Soothing the 'Savage Breast.....'
Date: 6/2/2006 3:15:19 PM ( 16 y ) ... viewed 1737 times
Music has a power and purpose beyond our understanding...
Playing a musical instrument really does help to balance the hemispheres of the brain nicely!
Some research I was made aware of a -few years ago- stated that it had been determined that guitar and piano players, while they were playing, were stimulating an area of the brain that is connected to the part of the brain that controls immune function.
Drumming has been a passion of mine, (as well as guitar, kalimba, didjeridoo, harmonica and singing bowls) for most of my life. The cross-co-ordination of drumming stimulates the corpus callosum, which also makes balancing the brain's hemispheres more likely. Not to mention the FUN!!
Not long ago, I was at the beach with my daughters, playing my djembe, facing the Pacific Ocean. A heron flew overhead, so close to me that it's feet nearly brushed the top of my head while I was playing!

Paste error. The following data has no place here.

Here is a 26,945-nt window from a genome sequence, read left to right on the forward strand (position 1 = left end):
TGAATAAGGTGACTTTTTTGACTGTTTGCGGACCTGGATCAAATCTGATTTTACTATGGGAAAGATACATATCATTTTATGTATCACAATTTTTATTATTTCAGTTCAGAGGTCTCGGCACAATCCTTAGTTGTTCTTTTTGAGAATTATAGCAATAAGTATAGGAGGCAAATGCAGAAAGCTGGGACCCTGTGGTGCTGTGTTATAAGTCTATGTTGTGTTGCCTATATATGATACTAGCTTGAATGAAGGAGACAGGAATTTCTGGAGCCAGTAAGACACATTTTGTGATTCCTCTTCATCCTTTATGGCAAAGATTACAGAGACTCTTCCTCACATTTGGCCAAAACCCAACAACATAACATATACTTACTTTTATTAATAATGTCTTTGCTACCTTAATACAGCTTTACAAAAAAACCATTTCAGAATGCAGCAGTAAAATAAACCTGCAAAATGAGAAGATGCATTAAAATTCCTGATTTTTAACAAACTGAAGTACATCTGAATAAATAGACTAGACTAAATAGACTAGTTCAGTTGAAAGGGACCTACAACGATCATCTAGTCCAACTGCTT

My teen daughter was standing between the Ocean and me, her mouth wide as the bird flew over. Almost immediately, a sea otter came out of the water and ran between her feet, into the bushes behind me. The heron sat in the Arbutus tree, which I was sitting under, and a bald eagle came by, very close, to join the party.
Maybe they thought the original people had returned, finally, and were coming to welcome them!
Another time, at the same beach, my soulmate brought her accordion and we went way out on the rocks to play, as the tide was farther out than I'd ever seen it and we didn't want to disturb the people sunning on the beach.
Playing my djembe, I kept time for her while she played her accordion. (She was very well trained as a youngster, classically, and it really shows in her playing!) Not too long after we started playing, a heron came over to us, just a few feet away, to fish in the shallows near the rocks we were sitting on. We played for a good 30 minutes straight, and as we took a break the heron flew away. Suddenly, the sounds of applause and joyous screaming reached our ears. Turning around, we saw several groups of people on the beach, standing, yelling and applauding their appreciation toward us. It was very moving for us, almost as moving as telling the tale!
When our 'break' was done, we began playing again.
....The heron returned.
Life is so wonderful that the only way I can express my
gratitude is by playing music.
Words can only touch the surface of my LOVE of ALL!!
"Music hath charms to soothe the savage breast,
To soften rocks, or bend a knotted oak."
-William Congreve, 1670-1729
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